Wine lover’s par­adise

If you’re a lover of NZ sav­i­gnon blanc, then Nel­son and Marl­bor­ough is where you should head, writes An­drew Stafford

Go Travel New Zealand - - Nelson & Marlborough -

Ifirst got to New Zealand about three years ago and one of the few things I knew about the country in ad­vance, other than the beau­ti­ful scenery and the sheep, is that it is where you can find some of the best sauvi­gnon blanc in the world. Specif­i­cally, in Marl­bor­ough and Nel­son - New Zealand’s sun­ni­est spots, where most spare blocks of land are cov­ered by trim, neat lines of grape vines stretch­ing into the dis­tance.

When I first reached the re­gion, I fell in love with all of it and de­cided that I had to find a way to live there.

As luck would have it, I found a job for the grape har­vest work­ing for the Del­e­gat Es­tate, cre­ator of the world fa­mous Oys­ter Bay brand, as part of the team cre­at­ing that year’s wine. Spend­ing three months work­ing night shifts mak­ing sauvi­gnon blanc in one of the re­gion’s largest winer­ies is cer­tainly one way to learn a bit about the wine, and an even bet­ter way to sam­ple some of it.

Meet­ing some of the fan­tas­tic and knowl­edge­able wine­mak­ers there taught me a lot about the re­gion’s most fa­mous ex­port and I re­ally don’t think that there is a bet­ter way of spend­ing a sunny New Zealand af­ter­noon than at the top of the South Is­land en­joy­ing a crisp glass of ‘Sav’, as the Ki­wis call it.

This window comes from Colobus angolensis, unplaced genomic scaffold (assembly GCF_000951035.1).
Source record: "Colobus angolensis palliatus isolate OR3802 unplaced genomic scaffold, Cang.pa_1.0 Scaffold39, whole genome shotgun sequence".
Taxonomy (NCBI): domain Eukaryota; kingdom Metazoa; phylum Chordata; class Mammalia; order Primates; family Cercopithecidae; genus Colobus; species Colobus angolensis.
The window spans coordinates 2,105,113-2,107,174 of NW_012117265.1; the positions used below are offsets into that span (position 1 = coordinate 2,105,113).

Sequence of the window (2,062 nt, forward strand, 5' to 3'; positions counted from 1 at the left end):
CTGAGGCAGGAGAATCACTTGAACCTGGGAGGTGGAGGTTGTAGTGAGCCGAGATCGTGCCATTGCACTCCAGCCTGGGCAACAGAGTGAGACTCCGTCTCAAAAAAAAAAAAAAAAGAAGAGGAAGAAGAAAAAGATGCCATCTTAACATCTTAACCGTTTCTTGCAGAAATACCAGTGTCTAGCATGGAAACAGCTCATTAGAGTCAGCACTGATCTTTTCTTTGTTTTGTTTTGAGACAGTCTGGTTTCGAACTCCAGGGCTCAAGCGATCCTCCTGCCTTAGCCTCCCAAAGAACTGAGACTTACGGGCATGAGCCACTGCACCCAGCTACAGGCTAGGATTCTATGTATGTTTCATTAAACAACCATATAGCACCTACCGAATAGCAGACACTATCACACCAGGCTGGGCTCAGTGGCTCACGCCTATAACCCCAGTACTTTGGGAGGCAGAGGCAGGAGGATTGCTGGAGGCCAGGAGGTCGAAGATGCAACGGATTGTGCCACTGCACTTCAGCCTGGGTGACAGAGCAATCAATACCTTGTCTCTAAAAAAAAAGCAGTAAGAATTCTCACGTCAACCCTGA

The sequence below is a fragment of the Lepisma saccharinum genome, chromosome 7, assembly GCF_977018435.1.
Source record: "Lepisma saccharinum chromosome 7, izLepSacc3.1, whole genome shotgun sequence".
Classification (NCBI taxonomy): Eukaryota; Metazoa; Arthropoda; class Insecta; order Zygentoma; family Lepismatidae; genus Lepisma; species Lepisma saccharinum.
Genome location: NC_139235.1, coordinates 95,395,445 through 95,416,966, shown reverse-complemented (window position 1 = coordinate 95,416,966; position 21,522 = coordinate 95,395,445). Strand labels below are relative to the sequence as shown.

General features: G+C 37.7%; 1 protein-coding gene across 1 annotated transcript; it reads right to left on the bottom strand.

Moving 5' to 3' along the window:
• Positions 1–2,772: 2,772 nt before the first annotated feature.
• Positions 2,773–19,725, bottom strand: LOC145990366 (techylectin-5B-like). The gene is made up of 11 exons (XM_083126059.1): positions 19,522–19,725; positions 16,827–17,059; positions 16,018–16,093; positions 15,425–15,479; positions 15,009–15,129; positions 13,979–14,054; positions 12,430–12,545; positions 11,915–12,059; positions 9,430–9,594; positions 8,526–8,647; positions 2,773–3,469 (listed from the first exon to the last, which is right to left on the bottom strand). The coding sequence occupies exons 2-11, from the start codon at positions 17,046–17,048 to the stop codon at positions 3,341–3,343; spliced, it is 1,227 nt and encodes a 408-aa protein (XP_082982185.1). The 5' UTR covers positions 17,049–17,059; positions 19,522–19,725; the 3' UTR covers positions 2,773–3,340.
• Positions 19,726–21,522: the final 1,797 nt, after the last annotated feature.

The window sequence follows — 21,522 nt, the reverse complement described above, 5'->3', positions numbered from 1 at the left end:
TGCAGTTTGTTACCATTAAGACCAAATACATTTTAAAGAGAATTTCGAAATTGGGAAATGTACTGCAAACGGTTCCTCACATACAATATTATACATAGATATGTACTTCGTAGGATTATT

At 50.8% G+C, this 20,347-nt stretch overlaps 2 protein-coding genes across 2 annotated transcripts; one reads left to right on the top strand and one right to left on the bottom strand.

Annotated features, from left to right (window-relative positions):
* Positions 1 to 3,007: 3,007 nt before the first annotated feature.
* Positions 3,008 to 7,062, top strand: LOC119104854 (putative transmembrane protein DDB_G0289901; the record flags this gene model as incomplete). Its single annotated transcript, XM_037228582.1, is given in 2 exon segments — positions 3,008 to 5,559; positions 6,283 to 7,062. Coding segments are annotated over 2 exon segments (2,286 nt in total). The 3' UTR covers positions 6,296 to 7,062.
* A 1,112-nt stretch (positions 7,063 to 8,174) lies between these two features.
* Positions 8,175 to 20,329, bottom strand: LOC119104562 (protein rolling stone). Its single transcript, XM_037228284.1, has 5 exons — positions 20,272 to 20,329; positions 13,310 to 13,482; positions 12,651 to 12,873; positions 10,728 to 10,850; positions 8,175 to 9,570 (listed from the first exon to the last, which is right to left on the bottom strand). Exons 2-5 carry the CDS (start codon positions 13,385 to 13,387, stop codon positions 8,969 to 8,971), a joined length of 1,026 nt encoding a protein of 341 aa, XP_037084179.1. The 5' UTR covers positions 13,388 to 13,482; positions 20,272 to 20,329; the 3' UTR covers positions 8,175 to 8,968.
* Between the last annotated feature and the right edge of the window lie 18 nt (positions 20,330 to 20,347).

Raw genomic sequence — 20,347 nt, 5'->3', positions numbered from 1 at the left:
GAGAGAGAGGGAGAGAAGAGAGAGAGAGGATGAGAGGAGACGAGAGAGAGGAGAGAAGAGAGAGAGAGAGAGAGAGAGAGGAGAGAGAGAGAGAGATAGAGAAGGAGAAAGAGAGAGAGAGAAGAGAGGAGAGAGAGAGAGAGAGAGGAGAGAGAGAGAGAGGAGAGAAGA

Sa­muel Marsden, an Angli­can mis­sion­ary, made the first recorded plant­ing of grapevines at the Bay of Islands in 1819. While the first grapes in Marl­bor­ough were ac­tu­ally a mus­cat in 1873, that ven­ture even­tu­ally failed and the first grapes planted in the re­gion as we know it were in 1973. Lo­cals orig­i­nally scoffed at the idea of grapes be­ing planted in Marl­bor­ough, but those orig­i­nal pioneers were de­ter­mined that the dry, sunny weather and va­ri­ety of soil types were per­fect for grow­ing grapes. Turns out that they were spot on. Fast for­ward to 2017 and Marl­bor­ough grows 68 per cent of New Zealand’s grapes and it is home to more than 100 winer­ies - not a bad turn­around!

In the words of NZ Wine: “Pun­gently aromatic, New Zealand sauvi­gnon blanc as­sails the senses with red cap­sicum (bell pep­per) and goose­berry char­ac­ters through lush pas­sion­fruit and trop­i­cal fruit over­tones, other notes in­clude fresh cut grass, to­mato stalks, grape­fruit or limes.” As an in­ter­na­tion­ally ac­claimed wine, you would be let­ting your­self down if you vis­ited New Zealand with­out en­joy­ing a glass or two

The na­tion’s favourite wine is best matched up with seafood, shell­fish and sal­ads, mak­ing it the per­fect sum­mer wine, per­haps after a day fish­ing in the Marl­bor­ough Sounds or hiking the Abel Tas­man track.

Per­haps the best way to ex­pe­ri­ence sauvi­gnon blanc in the re­gion, along with the equally mag­nif­i­cent pinot noir, chardon­nay and pinot gris va­ri­eties is to head on a tast­ing tour of the area; whether you are in Nel­son or Marl­bor­ough there are am­ple op­tions.

Head to the lo­cal iSite or to www.go­trav­el­newzealand.com to check out a few of the lo­cal op­er­a­tors and get an idea of a route, whether you fancy cy­cling your way round (the Taste Trail in Nel­son is per­fect for that), self driv­ing (don’t for­get to ask for a spit­toon in the win­ery and never drink and drive) or go­ing with a guided driver.

The cel­lar hosts are al­ways in­ter­est­ing and knowl­edge­able, so don’t hes­i­tate to ask them all about the wine you are try­ing - they are there be­cause they love it and will al­ways be able to throw some facts your way. Most of all, en­joy the wine and maybe even send a crate home and serve it up at a din­ner party - your guests will not be disappointed.

Sa­muel Marsden, when plant­ing those first ever vines 200 years ago, ob­served that “New Zealand prom­ises to be very favourable to the vine”.

He seems to have hit the nail on the head!

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